Criterion established itself as the gold standard for classic cinema on home video first on laserdisc, then on DVD and now for Blu-ray. This week, Criterion brings out editions of four of the greatest, most beautiful and most resonant films every made in newly remastered DVD editions and Blu-ray debuts: Three Colors: Blue White Red, the great trilogy from Krzysztof Kieslowski, and Jean Renoir’s The Rules Of The Game.
Reviled and condemned upon its release in 1939, butchered by the studio and declared a rediscovered masterpiece when is was reconstructed and restored in 1959, Jean Renoir’s The Rules Of The Game (1939) is at once savage social satire and a compassionate comedy of manners with a fatal, feral undercurrent. Set in the dying days of the 1930s, as the Third Reich cast a long shadow over a seemingly impotent France, the ironic drama of life, love, class, and the social code of manners and behavior –“the rules of the game” of the title — finds its microcosm of French society in the farcical romantic triangles that play out during a weekend in the country. The defining line of the film — “Everyone has their reasons” — is transformed by Renoir from a statement of tolerance to a dismissal of behavior to ultimately an apologist’s impotent excuse for the inexcusable. I’d have a hard time calling this my “favorite” of Renoir’s films, as it demands so much and can leave you devastated by end, but I believe that there is not a more perfect, more profound, or more inexhaustible film in Renoir’s amazing career.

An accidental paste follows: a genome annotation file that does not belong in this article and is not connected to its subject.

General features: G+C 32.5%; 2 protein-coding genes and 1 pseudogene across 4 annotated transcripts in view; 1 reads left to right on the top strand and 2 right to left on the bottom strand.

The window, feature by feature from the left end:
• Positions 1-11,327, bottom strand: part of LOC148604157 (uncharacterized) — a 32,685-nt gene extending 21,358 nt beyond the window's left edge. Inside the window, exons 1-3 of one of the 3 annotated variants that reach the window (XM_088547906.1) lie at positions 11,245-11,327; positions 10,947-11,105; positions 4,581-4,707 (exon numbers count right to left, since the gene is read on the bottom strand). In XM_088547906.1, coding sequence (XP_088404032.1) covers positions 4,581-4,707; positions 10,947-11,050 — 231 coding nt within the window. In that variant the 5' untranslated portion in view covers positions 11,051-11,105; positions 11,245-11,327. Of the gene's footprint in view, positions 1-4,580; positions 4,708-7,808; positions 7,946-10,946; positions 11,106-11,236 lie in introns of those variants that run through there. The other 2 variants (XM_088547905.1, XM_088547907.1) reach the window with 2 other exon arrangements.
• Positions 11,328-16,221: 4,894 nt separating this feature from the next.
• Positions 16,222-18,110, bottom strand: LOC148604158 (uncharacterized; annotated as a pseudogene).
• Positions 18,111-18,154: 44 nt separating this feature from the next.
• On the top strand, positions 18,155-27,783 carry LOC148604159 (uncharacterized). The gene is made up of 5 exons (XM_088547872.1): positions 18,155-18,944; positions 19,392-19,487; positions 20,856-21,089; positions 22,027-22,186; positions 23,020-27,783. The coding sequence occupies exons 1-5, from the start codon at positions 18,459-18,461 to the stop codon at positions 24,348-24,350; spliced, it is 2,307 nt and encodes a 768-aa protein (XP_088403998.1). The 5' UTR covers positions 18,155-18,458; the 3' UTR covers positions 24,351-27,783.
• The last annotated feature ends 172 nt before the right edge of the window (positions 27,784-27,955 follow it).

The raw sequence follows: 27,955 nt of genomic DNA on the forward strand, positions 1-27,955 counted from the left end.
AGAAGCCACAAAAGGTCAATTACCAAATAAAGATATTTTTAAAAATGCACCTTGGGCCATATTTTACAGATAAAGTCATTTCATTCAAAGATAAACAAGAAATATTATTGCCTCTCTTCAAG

Criterion originally released this on DVD in 2004 in what was then a state-of-the-art edition. It’s been newly remastered in a high-definition digital restoration, which brings out greater detail, depth and texture. As it is mastered from a reconstruction of a film that was drastically re-edited after its release, from whatever materials survived (the original negative was destroyed in during World War II), the greater detail reveals more of the wear and damage, but that is an honest trade-off. Criterion was able to digitally clean up most of the scratches, grit and wear, and what’s left is the legacy of film and time. DVD Beaver compares the new transfer to the previous DVD editions here.